Now that Denver has fallen out of the playoffs, I want to write an homage to a figure I, like so many others, find fascinating: Broncos quarterback Tim Tebow. Carter Turner over at Religion Dispatches has suggested that the “real reason” for “Tebow fever” was the theological investment that atheists and theists alike had in watching Tebow succeed or fail. I think that’s absolutely right: Tebow’s body became a sort of theological battleground for broader religious and cultural forces. But I also think there’s an even more elementary reason, one that becomes apparent when we think about Tebow not just as a proxy for doctrine, but as a particular religious body.
Feminism, poststructuralism, and decolonial studies in the humanities have made scholars more and more aware of the importance of bodies. Whereas the logocentric western tradition focused on words–the creations of the intellect–21st century global scholarship sees words as a secondary function of embodiment. In religious studies, scholars such as Talal Asad, Kimerer LaMothe, and Saba Mahmood have called on us to explore how bodies, through practices, are constituted as religious subjects. Bodies become religious through performance, through embodied exercises that, through repetition, inscribe us with the modalities of a religious “ethics.” But embodiment is more than just practices. I here want to suggest a different direction for understanding the relationship between religion and bodies.
Here’s something I often ask my students to do: Look at this body. How does religion converge on this body?
Let me tell you what I see, using my own bodily practice, martial arts, as a lens. This is a body I would not want to fight. It’s not just about dense muscle lines, the sheer evidence of physical strength, reach, and an intricately arranged posing that suggests bodily self-awareness and sharp muscular intelligence. This body is compelling. It draws the eye. You want to watch it.
This is more dangerous than physical strength–the kind of strength you build on the bench press or the curl. It’s a “presence.” The kind of strength that stops bodies in their tracks without landing a punch. And the kind of strength that draws allies, that rewrites the broader bodily landscape on which conflict happens. This body has what we might call, following Max Weber, “charisma.”
This way of looking at bodies helps us think again about a fact that has become dramatically apparent in the past two years: Tebow is fascinating. People love to talk about him, love to love him, love to hate him. Tebow fever didn’t just happen. It was and is something is felt–viscerally–by millions of bodies around the world.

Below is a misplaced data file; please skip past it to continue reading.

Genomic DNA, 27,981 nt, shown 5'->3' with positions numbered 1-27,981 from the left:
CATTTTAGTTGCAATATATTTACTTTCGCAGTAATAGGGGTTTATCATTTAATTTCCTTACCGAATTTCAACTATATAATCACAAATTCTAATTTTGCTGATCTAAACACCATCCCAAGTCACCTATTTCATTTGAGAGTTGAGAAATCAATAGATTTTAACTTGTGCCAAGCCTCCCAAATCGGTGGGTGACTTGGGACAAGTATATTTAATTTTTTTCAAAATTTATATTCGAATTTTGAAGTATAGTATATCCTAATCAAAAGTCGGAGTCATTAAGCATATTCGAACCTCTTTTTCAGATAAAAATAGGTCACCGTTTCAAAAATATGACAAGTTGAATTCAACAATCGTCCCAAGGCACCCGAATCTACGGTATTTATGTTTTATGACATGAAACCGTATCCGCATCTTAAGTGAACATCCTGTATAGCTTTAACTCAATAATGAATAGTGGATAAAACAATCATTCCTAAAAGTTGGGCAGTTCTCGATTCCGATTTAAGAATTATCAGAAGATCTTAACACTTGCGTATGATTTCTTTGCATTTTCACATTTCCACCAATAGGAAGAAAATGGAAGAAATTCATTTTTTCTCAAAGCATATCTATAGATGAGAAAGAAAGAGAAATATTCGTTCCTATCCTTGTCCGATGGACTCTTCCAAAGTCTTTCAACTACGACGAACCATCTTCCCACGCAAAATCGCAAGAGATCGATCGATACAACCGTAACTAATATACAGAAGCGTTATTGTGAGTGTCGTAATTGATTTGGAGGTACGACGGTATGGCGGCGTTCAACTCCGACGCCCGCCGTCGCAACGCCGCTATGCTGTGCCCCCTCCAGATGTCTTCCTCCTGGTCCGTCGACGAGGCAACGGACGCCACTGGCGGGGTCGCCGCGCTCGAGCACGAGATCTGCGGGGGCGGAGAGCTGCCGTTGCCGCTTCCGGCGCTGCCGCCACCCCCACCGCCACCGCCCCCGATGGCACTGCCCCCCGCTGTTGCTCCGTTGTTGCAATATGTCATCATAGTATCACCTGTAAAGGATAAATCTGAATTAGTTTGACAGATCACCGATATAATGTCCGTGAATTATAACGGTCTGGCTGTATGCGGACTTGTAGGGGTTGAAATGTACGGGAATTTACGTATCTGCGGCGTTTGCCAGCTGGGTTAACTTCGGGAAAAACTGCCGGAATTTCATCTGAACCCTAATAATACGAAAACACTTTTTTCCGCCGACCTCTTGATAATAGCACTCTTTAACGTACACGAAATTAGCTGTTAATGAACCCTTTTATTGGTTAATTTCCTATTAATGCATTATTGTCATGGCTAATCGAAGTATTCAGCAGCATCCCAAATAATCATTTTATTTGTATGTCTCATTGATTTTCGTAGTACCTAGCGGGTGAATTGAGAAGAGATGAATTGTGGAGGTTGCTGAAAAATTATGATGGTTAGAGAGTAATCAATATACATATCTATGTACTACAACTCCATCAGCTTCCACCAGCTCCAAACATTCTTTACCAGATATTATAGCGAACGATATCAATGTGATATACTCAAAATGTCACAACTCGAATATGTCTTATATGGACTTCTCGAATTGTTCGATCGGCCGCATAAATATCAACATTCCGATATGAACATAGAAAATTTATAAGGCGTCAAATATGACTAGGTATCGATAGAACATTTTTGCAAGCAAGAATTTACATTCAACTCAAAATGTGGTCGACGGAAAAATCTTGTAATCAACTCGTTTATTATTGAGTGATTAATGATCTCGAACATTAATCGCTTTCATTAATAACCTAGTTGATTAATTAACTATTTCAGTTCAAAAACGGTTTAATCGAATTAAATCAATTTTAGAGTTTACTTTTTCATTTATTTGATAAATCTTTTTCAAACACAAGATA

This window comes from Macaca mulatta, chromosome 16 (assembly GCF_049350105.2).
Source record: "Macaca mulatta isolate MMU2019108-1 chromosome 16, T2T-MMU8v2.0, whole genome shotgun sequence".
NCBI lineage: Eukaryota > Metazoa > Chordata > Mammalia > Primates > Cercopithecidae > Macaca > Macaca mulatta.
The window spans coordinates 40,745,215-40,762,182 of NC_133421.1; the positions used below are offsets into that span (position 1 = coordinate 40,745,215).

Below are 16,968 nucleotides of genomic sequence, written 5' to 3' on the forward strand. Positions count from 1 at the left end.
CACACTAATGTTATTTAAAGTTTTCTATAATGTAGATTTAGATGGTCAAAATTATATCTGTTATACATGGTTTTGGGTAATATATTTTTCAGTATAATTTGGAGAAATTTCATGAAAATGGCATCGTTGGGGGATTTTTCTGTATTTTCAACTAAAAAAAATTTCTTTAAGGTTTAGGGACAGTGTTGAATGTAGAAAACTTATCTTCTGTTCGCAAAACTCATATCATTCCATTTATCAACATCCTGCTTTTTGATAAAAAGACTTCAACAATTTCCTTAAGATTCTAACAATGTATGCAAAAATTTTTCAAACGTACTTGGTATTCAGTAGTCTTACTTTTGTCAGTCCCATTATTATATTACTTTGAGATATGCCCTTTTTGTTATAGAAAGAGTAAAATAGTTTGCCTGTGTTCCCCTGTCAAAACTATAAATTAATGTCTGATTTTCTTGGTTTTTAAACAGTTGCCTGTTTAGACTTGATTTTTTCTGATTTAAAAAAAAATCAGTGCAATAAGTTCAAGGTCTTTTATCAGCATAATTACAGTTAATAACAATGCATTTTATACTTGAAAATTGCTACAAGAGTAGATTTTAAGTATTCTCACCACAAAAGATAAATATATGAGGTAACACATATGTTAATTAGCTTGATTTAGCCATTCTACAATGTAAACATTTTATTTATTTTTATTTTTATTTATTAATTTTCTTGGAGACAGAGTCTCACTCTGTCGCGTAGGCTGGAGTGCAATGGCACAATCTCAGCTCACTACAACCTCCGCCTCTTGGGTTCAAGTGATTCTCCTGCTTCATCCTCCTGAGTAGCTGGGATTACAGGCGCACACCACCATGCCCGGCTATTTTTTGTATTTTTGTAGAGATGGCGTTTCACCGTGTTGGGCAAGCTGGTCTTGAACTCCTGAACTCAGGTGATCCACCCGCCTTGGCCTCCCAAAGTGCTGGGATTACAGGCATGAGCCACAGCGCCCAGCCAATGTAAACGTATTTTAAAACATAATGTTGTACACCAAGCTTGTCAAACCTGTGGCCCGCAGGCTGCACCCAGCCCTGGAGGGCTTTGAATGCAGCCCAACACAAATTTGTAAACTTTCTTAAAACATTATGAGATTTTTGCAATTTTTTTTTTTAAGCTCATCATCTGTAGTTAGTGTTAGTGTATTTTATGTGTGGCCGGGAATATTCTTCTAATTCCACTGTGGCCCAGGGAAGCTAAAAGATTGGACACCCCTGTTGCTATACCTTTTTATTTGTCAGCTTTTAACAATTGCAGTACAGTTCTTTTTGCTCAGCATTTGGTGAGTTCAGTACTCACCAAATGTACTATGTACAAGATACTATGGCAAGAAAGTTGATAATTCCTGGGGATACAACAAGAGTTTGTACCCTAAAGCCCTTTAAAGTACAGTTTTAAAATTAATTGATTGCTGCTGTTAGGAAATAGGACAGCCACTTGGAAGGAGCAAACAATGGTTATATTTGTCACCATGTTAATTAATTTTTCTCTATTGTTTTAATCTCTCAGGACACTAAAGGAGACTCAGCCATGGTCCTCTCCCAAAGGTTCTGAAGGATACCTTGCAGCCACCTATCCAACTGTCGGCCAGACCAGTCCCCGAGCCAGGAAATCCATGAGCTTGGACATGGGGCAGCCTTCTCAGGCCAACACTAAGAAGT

On the one hand, Tebow is a leader–an emblematic body–for millions of Christians who see in him a dignification of their faith. Faith here is not an abstract personal belief. It is an identity formation, an Us. Tebow is the champion of a certain Christian Us, an embodiment of values and a leader who rallies the believers. As a champion, he doesn’t win through debate, he wins through charisma. He is a hero, resplendent on the battlefield.
At the same time, Tebow is fascinating to other groups–to other bodies–that are frustrated with or skeptical of the Christian Us–and particularly the Christian Us that has managed to insinuate itself into the corridors of power in America through one (but only one) of its instantiations, the Christian Right, a major driver in contemporary Republican politics. These bodies, as Turner pointed out, are interested in Tebow’s failure, the fall of the enemy’s flag.
My argument, however, is this: this profile of the divergent responses to the nexus of religious and cultural forces that converge on the image of Tebow’s body would be irrelevant and unread if Tim Tebow were a schlub–a homely, uninteresting, modest body, the kind of body that bus drivers drive past at the bus stop. It is also an open question to me how we would be responding to Tebow if he were not a white body. Those who want to challenge Tebow, to fight Tebow, to talk about Tebow are drawn in by the seductions of this image–the power of Tebow’s body–no less than those who are so ardently admiring of Tebow that criticism of him becomes a political rallying cry. Tebow’s body is a magnetic body, a charismatic body. It bends other bodies towards it–in both positive and critical ways.
This, then, is one of the main ways that religion happens–how identities, beliefs, and affects form and fuse: not through the advance of doctrine, but through the magnetism of religious bodies.
Thanks to William Eric Pedersen for talking this post out with me and pointing me in the direction of the unanswered question on race.